ADVrider

ADVrider (http://www.advrider.com/forums/index.php)
-   Sports (http://www.advrider.com/forums/forumdisplay.php?f=72)
-   -   Bicycle thread (http://www.advrider.com/forums/showthread.php?t=150964)

ducnut 10-04-2010 07:34 AM

Quote:

Originally Posted by Jeffy
I've been looking at wheels. Should I consider discs or go with V's? I've read that the heaviest V's are still lighter then any disc. Also, what are some good wheels that are under $200 a set? Any thoughts?

Shopping by pricepoint means not worrying much about weight. Get what'll look good. Have a look here. They're local to me and have a lot more than what's listed.

pierce 10-04-2010 07:39 AM

Quote:

Originally Posted by ducnut
Shopping by pricepoint means not worrying much about weight. Get what'll look good. Have a look here. They're local to me and have a lot more than what's listed.

he's talking about wheels for a mid 90s unsuspended steel frame mountain bike. I have no idea why he brought 'weight' into the picture.

ducnut 10-04-2010 07:43 AM

Quote:

Originally Posted by pierce
he's talking about wheels for a mid 90s unsuspended steel frame mountain bike. I have no idea why he brought 'weight' into the picture.

I'm just going with it. :lol3

trailer Rails 10-04-2010 08:02 AM

Quote:

Originally Posted by ducnut
I'm just going with it. :lol3

Also, I doubt there are any disc mounts on the frame or fork.

pierce 10-04-2010 08:14 AM

Quote:

Originally Posted by trailer Rails
Also, I doubt there are any disc mounts on the frame or fork.

there aren't. but its steel! it coudl be BRAZED! YAH BÉBE!











edit: disclaimer: this is a really really bad idea on your forks. they are not engineered for the torque moment induced by a disk brake. brazing the brake mounting bosses onto the forks will weaken them. ditto the rear seat stay. this message brought to you by CYA and Partners, a Limited Liability Firm....

trailer Rails 10-04-2010 08:24 AM

Quote:

Originally Posted by pierce
there aren't. but its steel! it coudl be BRAZED! YAH BÉBE!











edit: disclaimer: this is a really really bad idea on your forks. they are not engineered for the torque moment induced by a disk brake. brazing the brake mounting bosses onto the forks will weaken them. ditto the rear seat stay. this message brought to you by CYA and Partners, a Limited Liability Firm....

:roflHow long do you think this repair will hold? The paint was starting to flake at the head tube around the welds. I figured it needed a little bracing. :rofl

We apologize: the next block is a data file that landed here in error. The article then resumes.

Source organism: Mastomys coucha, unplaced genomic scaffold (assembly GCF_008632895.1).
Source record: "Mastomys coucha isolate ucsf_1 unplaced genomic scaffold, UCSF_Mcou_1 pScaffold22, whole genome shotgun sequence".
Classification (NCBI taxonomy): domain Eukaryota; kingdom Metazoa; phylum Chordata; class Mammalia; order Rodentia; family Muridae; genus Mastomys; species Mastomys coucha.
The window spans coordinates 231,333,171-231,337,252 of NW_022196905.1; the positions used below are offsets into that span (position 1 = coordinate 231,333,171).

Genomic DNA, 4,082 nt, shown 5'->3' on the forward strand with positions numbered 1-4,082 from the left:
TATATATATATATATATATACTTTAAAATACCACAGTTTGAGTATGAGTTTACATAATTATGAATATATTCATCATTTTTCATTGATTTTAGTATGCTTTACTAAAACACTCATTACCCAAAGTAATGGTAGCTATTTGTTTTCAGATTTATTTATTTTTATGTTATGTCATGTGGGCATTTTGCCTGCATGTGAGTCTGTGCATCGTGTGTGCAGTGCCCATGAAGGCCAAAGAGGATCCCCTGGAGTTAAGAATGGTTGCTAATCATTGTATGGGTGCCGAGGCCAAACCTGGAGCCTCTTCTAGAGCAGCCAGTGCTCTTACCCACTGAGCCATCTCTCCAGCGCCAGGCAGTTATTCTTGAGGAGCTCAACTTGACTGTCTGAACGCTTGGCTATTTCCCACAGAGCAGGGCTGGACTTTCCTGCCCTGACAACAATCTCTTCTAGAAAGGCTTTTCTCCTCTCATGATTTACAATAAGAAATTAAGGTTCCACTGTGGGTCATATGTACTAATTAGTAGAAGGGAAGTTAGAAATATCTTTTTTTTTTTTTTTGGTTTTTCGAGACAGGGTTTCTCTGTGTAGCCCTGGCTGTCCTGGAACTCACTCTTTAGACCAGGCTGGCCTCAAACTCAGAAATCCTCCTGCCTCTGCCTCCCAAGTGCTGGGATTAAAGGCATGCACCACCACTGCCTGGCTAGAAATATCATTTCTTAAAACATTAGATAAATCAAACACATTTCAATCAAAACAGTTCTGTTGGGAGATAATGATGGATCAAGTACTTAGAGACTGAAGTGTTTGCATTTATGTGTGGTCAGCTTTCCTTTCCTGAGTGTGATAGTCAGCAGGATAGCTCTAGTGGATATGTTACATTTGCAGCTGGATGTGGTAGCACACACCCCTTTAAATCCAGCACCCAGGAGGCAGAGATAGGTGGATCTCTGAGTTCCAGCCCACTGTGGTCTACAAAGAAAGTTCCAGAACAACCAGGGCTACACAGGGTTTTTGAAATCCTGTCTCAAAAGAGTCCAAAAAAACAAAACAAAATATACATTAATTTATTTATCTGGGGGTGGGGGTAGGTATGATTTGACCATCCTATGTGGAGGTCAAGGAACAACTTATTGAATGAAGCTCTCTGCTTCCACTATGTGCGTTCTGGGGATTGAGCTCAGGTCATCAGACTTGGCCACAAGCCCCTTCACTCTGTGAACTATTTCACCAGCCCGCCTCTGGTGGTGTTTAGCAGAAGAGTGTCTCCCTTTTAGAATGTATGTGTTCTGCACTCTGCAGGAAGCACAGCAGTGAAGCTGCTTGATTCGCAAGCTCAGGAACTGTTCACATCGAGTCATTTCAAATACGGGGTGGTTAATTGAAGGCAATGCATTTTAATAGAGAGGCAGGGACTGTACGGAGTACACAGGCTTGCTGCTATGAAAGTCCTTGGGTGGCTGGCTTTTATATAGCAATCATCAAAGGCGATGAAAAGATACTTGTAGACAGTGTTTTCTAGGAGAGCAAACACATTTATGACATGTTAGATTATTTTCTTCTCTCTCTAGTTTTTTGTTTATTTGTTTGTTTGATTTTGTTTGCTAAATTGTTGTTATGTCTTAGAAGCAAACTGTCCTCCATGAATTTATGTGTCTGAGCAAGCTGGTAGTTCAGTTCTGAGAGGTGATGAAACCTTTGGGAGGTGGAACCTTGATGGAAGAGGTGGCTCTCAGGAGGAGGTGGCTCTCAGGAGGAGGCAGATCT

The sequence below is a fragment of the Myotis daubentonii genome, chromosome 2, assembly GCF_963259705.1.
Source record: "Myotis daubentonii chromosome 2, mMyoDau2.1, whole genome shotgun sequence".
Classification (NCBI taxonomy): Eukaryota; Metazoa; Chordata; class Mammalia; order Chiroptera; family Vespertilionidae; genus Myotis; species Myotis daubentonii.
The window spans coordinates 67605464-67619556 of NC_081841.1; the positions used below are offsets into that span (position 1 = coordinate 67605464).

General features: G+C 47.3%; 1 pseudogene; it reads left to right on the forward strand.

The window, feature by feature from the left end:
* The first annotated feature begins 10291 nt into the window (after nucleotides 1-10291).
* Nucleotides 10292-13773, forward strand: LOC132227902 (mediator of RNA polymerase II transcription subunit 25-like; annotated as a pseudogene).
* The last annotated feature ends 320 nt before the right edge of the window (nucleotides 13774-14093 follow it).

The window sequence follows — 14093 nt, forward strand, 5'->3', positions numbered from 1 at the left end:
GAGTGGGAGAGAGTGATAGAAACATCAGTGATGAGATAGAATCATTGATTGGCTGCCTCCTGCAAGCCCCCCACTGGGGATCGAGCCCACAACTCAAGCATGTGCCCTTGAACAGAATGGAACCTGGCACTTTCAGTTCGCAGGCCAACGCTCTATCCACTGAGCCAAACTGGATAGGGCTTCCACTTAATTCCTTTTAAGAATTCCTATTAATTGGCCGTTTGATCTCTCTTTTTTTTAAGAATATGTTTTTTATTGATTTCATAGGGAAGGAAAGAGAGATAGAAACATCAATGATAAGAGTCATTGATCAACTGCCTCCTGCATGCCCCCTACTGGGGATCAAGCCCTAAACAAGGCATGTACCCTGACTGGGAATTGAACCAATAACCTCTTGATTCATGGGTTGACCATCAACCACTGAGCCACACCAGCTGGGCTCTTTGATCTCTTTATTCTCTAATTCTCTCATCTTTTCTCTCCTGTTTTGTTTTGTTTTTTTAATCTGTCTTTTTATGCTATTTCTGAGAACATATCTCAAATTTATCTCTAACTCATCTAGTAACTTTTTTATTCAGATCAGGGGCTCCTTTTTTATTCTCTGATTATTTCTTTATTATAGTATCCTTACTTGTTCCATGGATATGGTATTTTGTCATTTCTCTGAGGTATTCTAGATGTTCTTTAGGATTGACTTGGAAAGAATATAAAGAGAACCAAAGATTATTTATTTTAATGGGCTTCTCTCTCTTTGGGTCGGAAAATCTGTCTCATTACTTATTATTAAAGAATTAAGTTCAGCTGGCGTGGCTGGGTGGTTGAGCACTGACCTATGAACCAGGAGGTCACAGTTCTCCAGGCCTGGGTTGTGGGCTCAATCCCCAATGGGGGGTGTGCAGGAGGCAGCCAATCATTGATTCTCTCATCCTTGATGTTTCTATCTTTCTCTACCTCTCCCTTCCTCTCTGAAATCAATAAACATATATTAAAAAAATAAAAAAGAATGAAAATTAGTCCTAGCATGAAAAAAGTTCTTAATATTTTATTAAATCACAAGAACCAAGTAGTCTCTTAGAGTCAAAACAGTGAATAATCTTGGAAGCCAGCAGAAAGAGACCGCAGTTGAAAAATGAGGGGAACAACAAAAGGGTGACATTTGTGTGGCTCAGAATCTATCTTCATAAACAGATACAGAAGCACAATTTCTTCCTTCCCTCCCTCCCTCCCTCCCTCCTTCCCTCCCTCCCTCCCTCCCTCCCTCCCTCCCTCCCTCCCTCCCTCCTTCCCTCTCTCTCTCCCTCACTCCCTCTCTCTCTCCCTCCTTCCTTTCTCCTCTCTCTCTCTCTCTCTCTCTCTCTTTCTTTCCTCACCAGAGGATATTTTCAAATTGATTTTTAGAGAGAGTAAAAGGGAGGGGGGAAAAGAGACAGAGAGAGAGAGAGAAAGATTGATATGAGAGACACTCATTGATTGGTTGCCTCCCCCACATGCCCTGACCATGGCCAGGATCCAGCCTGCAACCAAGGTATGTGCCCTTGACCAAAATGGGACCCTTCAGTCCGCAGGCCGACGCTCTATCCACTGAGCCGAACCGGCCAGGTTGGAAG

I am not sure what I am going to do with the bike, truthfully I don't trust it for hard riding anymore. Maybe a nice single speed around town cruiser.

http://img.photobucket.com/albums/v4...s/04460341.jpg


I remember seeing a write up on the old specialized frames and how to remove the rear drop out by heating up the brazed weld and pulling the drop out out of the frame. Then heat it up and reinstall a horizontal drop out.

pierce 10-04-2010 08:30 AM

Quote:

Originally Posted by trailer Rails
I remember seeing a write up on the old specialized frames and how to remove the rear drop out by heating up the brazed weld and pulling the drop out out of the frame. Then heat it up and reinstall a horizontal drop out.

brazing and welding are two totally different things. brazing is like soldering with brass or silver, the material you're connecting only gets heated up to a dull red, not to its melting point. welding, you're actually using the *same* metal, hence heating the work up to its melting point.

trailer Rails 10-04-2010 08:44 AM

Quote:

Originally Posted by pierce
brazing and welding are two totally different things. brazing is like soldering with brass or silver, the material you're connecting only gets heated up to a dull red, not to its melting point. welding, you're actually using the *same* metal, hence heating the work up to its melting point.


Again, thank you captain obvious. I guess I should have said brazed joint? How much experience do you have with torches and welders?

pierce 10-04-2010 08:49 AM

Quote:

Originally Posted by trailer Rails